Before the High Court, the case of the petitioner was that the Courts below erred in dismissing the application under Order 39 Rules 1 and 2 CPC read with Section 151 CPC and refusing to grant an ad-interim order in favour of the plaintiff-petitioner. Attention of the Court was drawn to the site plan which showed the intersection of the 13-meter wide road in front of Punjab National Bank and the office of Improvement Trust with the Hoshiarpur-Chandigarh Road on which the site for the petrol pump is situated. The site, as per this site plan, is at a distance of 64 meters from the intersection. 

It was argued that the site for the petrol pump was in violation of the norms issued by the Indian Roads Congress and also against the norms notified by the Government of Punjab and, as such, the Courts below ought to have granted the ad-interim injunction in favour of the plaintiff-petitioner. 

The Court noted at the very outset that both the Courts below found that there was no prima facie case in favour of the plaintiff-petitioner and neither was the balance of convenience in his favour. Further, the lower court found that the plaintiff-petitioner did not suffer any irreparable loss or injury if the relief claimed for is not granted in his favour. 

Further, on the grant of an interlocutory injunction during the pendency of the legal proceeding, the Court opined that the same is a matter requiring the exercise of discretion of the Court and while exercising the discretion the Court held that normally the Court applies the certain tests, namely,  whether the plaintiff has a prima facie case; whether the balance of convenience is in favour of the plaintiff; and whether the plaintiff would suffer an irreparable injury if his prayer for interlocutory injunction is disallowed.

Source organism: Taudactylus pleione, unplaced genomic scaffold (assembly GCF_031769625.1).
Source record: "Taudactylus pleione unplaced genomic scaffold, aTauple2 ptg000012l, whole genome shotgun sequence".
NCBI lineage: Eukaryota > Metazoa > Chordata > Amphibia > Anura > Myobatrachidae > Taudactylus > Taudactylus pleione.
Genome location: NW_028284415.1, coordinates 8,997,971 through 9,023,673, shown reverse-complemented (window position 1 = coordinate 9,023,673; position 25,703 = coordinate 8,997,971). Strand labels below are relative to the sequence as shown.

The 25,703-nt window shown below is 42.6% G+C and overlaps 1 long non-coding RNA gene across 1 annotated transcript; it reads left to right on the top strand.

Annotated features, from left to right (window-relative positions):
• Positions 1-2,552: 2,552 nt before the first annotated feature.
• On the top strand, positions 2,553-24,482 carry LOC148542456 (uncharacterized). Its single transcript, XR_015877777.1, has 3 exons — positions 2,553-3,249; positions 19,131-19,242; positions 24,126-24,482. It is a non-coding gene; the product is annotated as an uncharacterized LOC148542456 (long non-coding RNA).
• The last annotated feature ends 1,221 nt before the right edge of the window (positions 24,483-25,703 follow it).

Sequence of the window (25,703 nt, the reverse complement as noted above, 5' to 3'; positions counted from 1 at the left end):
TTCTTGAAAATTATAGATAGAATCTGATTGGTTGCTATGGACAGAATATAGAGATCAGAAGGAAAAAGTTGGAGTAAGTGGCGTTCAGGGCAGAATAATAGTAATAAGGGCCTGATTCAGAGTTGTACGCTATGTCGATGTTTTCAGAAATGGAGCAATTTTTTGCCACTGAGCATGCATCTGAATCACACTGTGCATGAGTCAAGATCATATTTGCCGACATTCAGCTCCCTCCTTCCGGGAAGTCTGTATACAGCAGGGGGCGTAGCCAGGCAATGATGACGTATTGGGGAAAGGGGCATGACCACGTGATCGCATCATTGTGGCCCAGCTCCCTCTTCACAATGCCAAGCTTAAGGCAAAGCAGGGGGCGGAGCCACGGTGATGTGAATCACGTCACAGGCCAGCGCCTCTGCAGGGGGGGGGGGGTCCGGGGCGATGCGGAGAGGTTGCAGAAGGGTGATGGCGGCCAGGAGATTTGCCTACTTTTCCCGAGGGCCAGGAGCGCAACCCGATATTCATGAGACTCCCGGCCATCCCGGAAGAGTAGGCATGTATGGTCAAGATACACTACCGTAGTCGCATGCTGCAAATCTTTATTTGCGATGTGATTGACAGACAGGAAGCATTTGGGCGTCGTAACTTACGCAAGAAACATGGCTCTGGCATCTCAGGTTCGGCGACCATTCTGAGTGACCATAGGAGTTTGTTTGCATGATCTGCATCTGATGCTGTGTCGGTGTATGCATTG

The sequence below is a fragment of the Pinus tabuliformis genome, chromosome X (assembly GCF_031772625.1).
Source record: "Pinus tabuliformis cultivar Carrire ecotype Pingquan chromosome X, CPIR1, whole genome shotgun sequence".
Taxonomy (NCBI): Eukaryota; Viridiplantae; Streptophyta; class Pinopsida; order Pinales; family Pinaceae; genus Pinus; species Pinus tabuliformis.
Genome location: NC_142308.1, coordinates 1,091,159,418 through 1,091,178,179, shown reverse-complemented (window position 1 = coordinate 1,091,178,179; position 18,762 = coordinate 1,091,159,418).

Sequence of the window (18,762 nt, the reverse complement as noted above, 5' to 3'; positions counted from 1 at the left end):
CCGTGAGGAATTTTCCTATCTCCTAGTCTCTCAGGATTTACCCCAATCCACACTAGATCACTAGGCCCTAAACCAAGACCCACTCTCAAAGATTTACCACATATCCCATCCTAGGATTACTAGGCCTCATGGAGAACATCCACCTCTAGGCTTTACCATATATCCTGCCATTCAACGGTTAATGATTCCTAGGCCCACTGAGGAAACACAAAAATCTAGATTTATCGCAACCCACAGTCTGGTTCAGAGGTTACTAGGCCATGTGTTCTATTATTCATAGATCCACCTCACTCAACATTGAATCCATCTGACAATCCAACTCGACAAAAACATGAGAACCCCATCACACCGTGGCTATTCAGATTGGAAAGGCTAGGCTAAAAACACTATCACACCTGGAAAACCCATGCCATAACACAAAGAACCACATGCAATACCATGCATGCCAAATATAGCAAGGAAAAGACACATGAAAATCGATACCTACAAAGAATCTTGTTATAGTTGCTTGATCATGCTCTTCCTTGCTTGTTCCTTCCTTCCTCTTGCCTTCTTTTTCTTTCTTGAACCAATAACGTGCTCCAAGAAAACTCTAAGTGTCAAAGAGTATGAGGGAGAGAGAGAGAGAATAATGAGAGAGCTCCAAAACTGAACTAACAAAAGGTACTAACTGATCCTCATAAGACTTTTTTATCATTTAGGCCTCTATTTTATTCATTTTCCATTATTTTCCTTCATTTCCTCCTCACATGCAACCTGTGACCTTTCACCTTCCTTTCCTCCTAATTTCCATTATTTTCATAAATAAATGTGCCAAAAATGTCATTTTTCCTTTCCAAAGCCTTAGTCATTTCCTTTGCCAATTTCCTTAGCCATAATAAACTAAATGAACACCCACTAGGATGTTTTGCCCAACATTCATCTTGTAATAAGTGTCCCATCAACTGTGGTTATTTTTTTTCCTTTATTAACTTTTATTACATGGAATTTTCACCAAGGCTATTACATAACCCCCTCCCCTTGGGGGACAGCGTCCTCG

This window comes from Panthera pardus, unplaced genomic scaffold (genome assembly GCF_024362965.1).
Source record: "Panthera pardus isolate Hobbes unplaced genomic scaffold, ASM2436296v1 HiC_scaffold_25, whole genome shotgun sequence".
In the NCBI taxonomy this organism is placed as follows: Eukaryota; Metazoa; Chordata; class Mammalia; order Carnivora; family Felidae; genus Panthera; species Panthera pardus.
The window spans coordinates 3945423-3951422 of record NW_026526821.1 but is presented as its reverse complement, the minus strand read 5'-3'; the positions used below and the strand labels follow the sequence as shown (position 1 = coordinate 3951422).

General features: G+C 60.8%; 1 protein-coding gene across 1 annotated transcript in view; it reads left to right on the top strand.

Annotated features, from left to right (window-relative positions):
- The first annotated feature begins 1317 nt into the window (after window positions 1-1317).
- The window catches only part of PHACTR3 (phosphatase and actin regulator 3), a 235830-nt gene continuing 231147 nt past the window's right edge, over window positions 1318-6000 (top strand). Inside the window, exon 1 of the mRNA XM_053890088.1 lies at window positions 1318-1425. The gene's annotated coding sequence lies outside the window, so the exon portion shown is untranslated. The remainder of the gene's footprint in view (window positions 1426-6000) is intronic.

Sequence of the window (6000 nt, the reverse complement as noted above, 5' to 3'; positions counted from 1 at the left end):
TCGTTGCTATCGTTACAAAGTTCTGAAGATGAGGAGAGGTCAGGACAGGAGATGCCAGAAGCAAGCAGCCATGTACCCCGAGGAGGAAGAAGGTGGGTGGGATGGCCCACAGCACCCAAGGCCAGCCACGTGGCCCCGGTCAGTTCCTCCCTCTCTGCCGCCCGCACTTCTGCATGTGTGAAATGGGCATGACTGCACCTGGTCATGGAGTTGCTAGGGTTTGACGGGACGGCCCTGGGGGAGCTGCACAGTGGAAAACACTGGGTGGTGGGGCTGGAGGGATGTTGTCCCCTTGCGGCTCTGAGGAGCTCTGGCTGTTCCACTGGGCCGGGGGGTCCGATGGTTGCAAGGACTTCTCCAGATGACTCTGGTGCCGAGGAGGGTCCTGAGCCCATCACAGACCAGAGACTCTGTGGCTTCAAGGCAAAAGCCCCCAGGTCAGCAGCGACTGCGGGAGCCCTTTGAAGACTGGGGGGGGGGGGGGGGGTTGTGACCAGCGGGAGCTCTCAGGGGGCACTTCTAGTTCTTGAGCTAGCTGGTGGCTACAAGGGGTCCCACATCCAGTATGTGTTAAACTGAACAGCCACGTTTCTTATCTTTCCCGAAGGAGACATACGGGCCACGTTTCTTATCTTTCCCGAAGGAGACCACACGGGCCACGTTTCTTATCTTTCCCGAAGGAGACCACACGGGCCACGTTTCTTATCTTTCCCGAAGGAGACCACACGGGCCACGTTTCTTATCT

Elaborating on this legal position, the Court opined that the decision of whether or not to grant an interlocutory injunction has to be taken at a time when the exercise of the legal right asserted by the plaintiff and its alleged violation are both contested and remain uncertain till they are established on evidence at the trial. The relief by way of interlocutory injunction is granted to mitigate the risk of injustice to the plaintiff during the period before which that uncertainty could be resolved, held the Court while adding that the object of the interlocutory injunction is to protect the plaintiff against injury by violation of his right for which he could not be adequately compensated in damages recoverable in the action if the uncertainty were resolved in his favour at the trial.

Also, on balancing the interest of the parties, the Court added that the need for such protection has, however, to be weighed against the corresponding need of the defendant to be protected against injury resulting from his having been prevented from exercising his own legal rights for which he could not be adequately compensated.